- A year without Mohsen Ghanebasiri
- Principles of Violin Playing (X)
- Musical Sense or Technique?
From Past Days…
220.127.116.11 Regarding the great linear distance and the unusual distance between the first and forth fingers, the first finger while playing the doubles of ninth and tenth interval, can be twisted in the knuckle area and the point mentioned in 18.104.22.168 paragraph in relation to the way first finger is placed indicating that the first joint of this finger in back of hand must be in line with the direction of forearm and left hand is not true here.
Since for playing violin, it’s necessary that the playerâ€™s palms and fingers be inclined toward the fingerboard, therefore, the player, while bringing up his hand, should turn it toward the fingerboard.
Violin players should always pay attention to the proper position of the left thumb and other points related to it and to its joining point to the palm.
Nine-bridge and twelve-bridge Sanours were both used until the early Pahlavi dynasty. However, as Faramarz Payvar devised new methods for playing the nine-bridge Sanour, this variety of the instrument which was hammered by felted sticks became popular.
The album “Guitar Memories” consists of the performance of baroque to recent era masterpieces, by Mehrdad Mahdavi, and is published by Tanin-e Honar Publication.
In this album there are pieces composed and arranged by artists such as: Sylvius Leopold Weiss, Johann Anton Logy, Fernando Sor, Yuquijiro Yocoh, Leo Brouwer.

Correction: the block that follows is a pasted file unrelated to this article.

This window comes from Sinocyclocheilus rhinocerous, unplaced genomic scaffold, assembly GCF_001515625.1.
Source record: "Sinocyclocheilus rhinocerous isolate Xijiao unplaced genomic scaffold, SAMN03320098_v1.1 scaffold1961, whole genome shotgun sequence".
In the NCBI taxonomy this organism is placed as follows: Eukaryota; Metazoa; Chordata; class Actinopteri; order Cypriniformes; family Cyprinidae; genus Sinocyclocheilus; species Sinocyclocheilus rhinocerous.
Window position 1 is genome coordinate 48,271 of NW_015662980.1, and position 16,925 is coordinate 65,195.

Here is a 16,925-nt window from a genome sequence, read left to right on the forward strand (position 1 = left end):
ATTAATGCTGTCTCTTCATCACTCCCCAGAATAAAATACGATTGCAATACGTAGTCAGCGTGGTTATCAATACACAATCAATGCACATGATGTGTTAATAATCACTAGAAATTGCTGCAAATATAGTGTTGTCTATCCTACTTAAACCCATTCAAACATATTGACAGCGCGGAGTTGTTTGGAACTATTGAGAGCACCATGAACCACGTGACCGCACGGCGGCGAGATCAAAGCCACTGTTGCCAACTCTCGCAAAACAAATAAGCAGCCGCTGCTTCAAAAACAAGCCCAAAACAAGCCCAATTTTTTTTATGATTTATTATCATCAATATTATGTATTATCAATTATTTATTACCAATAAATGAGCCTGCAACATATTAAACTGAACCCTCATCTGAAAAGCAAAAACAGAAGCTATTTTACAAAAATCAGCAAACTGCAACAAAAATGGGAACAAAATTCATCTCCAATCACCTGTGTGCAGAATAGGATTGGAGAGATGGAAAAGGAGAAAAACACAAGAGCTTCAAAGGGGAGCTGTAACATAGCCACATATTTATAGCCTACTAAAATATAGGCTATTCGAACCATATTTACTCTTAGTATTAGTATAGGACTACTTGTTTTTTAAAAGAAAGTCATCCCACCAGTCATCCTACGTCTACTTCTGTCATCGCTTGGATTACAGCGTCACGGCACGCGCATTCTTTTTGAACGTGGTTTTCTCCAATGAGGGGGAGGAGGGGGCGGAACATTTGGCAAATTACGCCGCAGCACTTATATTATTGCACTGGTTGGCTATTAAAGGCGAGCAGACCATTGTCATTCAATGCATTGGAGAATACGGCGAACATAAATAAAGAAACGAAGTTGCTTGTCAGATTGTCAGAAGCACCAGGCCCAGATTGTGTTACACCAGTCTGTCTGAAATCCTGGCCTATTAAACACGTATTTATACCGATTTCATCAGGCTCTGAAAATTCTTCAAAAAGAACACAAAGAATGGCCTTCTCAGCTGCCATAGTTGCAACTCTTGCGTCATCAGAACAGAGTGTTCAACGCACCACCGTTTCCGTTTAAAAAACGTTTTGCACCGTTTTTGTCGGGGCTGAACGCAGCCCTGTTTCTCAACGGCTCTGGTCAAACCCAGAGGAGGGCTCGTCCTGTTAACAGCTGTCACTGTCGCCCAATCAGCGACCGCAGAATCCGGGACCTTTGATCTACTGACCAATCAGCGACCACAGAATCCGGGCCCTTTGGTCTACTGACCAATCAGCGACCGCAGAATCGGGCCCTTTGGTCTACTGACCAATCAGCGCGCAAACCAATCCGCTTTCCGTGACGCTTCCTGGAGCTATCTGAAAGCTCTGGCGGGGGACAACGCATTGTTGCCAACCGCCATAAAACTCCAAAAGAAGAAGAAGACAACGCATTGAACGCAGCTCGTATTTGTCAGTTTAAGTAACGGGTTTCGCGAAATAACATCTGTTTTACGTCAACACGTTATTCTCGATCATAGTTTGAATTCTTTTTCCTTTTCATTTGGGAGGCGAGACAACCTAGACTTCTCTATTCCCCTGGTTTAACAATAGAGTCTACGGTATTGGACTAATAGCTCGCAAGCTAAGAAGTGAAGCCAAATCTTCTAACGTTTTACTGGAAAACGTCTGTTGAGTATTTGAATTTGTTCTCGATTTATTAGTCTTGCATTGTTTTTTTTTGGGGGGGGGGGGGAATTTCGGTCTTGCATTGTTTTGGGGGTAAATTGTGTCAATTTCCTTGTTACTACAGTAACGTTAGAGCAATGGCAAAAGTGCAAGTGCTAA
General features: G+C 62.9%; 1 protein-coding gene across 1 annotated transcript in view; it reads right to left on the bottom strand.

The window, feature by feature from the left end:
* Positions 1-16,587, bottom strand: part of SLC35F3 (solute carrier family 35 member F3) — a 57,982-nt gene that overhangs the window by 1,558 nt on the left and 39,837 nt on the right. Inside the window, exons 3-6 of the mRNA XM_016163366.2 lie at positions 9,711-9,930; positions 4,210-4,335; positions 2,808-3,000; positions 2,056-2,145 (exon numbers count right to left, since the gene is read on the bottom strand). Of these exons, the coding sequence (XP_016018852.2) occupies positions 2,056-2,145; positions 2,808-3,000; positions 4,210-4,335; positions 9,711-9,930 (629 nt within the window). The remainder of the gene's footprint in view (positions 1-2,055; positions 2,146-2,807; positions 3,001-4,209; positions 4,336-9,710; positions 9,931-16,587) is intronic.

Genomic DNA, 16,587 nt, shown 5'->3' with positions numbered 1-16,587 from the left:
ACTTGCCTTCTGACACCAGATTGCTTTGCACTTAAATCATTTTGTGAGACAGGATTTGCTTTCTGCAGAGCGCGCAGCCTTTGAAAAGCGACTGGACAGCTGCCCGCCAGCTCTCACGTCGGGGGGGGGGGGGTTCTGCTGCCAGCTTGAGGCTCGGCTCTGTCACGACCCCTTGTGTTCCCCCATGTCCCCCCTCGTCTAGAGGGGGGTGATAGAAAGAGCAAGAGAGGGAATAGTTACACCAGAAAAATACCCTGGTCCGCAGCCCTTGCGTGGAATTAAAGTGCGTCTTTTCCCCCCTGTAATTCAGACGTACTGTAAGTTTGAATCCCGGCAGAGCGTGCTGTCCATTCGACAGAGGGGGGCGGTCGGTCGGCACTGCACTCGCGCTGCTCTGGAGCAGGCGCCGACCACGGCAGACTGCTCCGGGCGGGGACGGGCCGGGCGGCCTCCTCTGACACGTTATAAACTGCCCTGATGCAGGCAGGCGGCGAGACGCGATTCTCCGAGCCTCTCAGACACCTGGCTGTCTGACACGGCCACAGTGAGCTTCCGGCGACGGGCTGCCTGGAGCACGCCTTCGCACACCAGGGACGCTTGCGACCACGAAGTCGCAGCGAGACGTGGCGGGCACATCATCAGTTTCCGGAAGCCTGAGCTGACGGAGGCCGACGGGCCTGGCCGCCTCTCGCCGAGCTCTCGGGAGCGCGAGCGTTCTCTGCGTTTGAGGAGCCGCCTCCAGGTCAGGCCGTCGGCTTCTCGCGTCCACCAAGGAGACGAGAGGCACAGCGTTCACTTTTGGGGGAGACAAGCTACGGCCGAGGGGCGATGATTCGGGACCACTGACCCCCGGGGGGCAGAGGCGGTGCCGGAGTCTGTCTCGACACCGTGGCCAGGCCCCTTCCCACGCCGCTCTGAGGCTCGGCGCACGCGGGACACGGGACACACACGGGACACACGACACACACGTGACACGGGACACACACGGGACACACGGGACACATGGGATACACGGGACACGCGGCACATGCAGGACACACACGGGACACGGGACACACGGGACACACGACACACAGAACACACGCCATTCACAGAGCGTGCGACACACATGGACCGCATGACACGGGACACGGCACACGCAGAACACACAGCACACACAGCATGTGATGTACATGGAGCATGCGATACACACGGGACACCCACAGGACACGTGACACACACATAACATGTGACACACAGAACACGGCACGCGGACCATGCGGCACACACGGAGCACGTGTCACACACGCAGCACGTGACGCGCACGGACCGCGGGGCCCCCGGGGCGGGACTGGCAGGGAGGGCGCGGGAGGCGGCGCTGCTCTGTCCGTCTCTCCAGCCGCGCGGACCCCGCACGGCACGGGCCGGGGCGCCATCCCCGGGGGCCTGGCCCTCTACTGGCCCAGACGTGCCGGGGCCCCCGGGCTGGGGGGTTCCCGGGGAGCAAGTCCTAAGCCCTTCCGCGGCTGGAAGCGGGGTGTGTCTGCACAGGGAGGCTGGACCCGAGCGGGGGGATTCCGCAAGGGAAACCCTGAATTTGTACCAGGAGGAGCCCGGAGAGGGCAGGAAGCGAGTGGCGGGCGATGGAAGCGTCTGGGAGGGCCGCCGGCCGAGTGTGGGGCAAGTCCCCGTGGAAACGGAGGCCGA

Finding a way to harmonize the Iranian music has been the subject of controversy among Iranian musicians for a long time. Some believe in the creation of harmonies for Iranian music based on a method which is similar to the tierce harmony; while others have either selected or invented some other methods. There are also some musicians who do not basically agree with the harmonization of the Iranian music.
Payam Taghadossi (born in 1989) started his musical education at the age of 4 years with Monika Scherbaum in Bregenz (Austria). At the Conservatory Feldkirch he joined the class of Imke Frank and Martin Merker. Later he studied in Zurich (Switzerland) with Thomas Grossenbacher and Christian Proske, where he 2011 graduated as a Bachelor of Arts in Music Performance. Two years later as the student of Rafael Rosenfeld he received his Master of Arts in Music Performance diploma and later graduated as a Master of Arts in spezialized Music Performance in 2016 from the Hochschule für Musik Basel FHNW.
Mohsen Renani in the preface of his book entitled “The Political Economy of nuclear conflict; an introduction to traversing the civilizations” writes:
Microtona is a sixty-eight-page Booklet with personal comments by the contributing microtonal artists. The booklet also includes a DVD which consists of 8 original video tracks and 9 original audio tracks. The project is an international one featuring unpublished pieces by composers from Iran, Japan, U.S., France, Austria, Germany and Belgium.
The year 1396 (21 March 2017-20 March 2018) was the most sorrowful year for HarmonyTalk journal. One month after holding HarmonyTalk’s 13th establishment anniversary in Mohsen Ghanebasiri’s house in Tehran in April 2017, he untimely passed away. Mohsen Ghanebasiri was the prominent HarmonyTalk author.